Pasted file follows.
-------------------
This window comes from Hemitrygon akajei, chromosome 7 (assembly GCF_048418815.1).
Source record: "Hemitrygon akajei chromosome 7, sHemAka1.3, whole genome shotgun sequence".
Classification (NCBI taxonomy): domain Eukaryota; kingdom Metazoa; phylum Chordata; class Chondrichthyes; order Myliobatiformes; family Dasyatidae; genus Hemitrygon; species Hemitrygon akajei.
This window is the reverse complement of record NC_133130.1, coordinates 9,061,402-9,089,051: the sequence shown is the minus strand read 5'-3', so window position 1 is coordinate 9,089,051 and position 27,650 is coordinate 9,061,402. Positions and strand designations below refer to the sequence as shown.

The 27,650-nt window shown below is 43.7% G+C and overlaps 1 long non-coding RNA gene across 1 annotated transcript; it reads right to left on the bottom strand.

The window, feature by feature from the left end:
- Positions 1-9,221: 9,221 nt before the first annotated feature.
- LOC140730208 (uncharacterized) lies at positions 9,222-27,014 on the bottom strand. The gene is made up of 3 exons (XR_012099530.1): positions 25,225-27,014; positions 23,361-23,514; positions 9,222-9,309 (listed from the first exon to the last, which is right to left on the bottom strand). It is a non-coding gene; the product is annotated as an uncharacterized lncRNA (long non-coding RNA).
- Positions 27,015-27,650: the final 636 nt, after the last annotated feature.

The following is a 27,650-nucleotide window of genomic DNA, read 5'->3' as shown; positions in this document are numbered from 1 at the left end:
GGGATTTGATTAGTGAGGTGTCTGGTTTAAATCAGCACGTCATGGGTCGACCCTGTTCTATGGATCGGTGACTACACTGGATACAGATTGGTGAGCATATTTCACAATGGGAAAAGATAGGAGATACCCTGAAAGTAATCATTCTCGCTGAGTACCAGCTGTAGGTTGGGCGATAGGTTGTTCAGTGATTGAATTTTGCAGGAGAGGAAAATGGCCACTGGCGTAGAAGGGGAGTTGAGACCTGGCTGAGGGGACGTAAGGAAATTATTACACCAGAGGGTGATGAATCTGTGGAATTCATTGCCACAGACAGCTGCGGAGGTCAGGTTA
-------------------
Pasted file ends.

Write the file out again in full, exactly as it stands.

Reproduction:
This window comes from Hemitrygon akajei, chromosome 7 (assembly GCF_048418815.1).
Source record: "Hemitrygon akajei chromosome 7, sHemAka1.3, whole genome shotgun sequence".
Classification (NCBI taxonomy): domain Eukaryota; kingdom Metazoa; phylum Chordata; class Chondrichthyes; order Myliobatiformes; family Dasyatidae; genus Hemitrygon; species Hemitrygon akajei.
This window is the reverse complement of record NC_133130.1, coordinates 9,061,402-9,089,051: the sequence shown is the minus strand read 5'-3', so window position 1 is coordinate 9,089,051 and position 27,650 is coordinate 9,061,402. Positions and strand designations below refer to the sequence as shown.

The 27,650-nt window shown below is 43.7% G+C and overlaps 1 long non-coding RNA gene across 1 annotated transcript; it reads right to left on the bottom strand.

The window, feature by feature from the left end:
- Positions 1-9,221: 9,221 nt before the first annotated feature.
- LOC140730208 (uncharacterized) lies at positions 9,222-27,014 on the bottom strand. The gene is made up of 3 exons (XR_012099530.1): positions 25,225-27,014; positions 23,361-23,514; positions 9,222-9,309 (listed from the first exon to the last, which is right to left on the bottom strand). It is a non-coding gene; the product is annotated as an uncharacterized lncRNA (long non-coding RNA).
- Positions 27,015-27,650: the final 636 nt, after the last annotated feature.

The following is a 27,650-nucleotide window of genomic DNA, read 5'->3' as shown; positions in this document are numbered from 1 at the left end:
GGGATTTGATTAGTGAGGTGTCTGGTTTAAATCAGCACGTCATGGGTCGACCCTGTTCTATGGATCGGTGACTACACTGGATACAGATTGGTGAGCATATTTCACAATGGGAAAAGATAGGAGATACCCTGAAAGTAATCATTCTCGCTGAGTACCAGCTGTAGGTTGGGCGATAGGTTGTTCAGTGATTGAATTTTGCAGGAGAGGAAAATGGCCACTGGCGTAGAAGGGGAGTTGAGACCTGGCTGAGGGGACGTAAGGAAATTATTACACCAGAGGGTGATGAATCTGTGGAATTCATTGCCACAGACAGCTGCGGAGGTCAGGTTA